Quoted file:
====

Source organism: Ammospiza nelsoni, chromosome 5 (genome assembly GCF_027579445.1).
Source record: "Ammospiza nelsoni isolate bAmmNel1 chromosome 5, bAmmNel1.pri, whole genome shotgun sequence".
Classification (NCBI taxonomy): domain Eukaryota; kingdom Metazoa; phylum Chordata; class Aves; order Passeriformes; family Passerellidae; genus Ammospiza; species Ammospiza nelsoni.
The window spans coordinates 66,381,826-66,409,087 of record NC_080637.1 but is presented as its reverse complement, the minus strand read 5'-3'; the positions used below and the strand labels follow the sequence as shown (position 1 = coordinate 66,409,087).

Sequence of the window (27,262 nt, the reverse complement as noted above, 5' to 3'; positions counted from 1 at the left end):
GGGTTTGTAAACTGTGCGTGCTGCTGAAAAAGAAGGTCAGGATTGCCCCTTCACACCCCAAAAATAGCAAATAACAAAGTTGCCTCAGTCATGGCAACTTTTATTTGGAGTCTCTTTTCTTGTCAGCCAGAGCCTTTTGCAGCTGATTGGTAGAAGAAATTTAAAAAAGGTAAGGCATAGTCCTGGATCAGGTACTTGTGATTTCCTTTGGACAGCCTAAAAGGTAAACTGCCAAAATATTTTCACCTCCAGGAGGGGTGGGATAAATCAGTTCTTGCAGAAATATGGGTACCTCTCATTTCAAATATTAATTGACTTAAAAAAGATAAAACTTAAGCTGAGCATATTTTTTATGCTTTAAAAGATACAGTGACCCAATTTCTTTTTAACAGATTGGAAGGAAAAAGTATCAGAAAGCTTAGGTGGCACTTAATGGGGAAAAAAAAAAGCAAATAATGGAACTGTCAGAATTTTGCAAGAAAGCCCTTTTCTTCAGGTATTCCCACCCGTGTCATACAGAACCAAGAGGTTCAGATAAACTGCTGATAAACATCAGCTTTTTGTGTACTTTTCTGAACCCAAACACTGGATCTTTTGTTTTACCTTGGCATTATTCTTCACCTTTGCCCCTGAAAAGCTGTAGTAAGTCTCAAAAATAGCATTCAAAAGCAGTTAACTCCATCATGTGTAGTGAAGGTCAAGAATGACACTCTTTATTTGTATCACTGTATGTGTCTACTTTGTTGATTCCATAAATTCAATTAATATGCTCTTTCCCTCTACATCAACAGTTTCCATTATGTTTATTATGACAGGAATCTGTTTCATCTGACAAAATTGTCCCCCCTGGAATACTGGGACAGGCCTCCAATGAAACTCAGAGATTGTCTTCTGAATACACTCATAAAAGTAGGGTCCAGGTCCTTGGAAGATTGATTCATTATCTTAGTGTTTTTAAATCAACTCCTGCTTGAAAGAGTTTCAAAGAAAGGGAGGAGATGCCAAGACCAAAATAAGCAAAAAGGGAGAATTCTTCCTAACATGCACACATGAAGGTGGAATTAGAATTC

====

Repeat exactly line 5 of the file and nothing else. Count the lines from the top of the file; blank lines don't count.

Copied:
Sequence of the window (27,262 nt, the reverse complement as noted above, 5' to 3'; positions counted from 1 at the left end):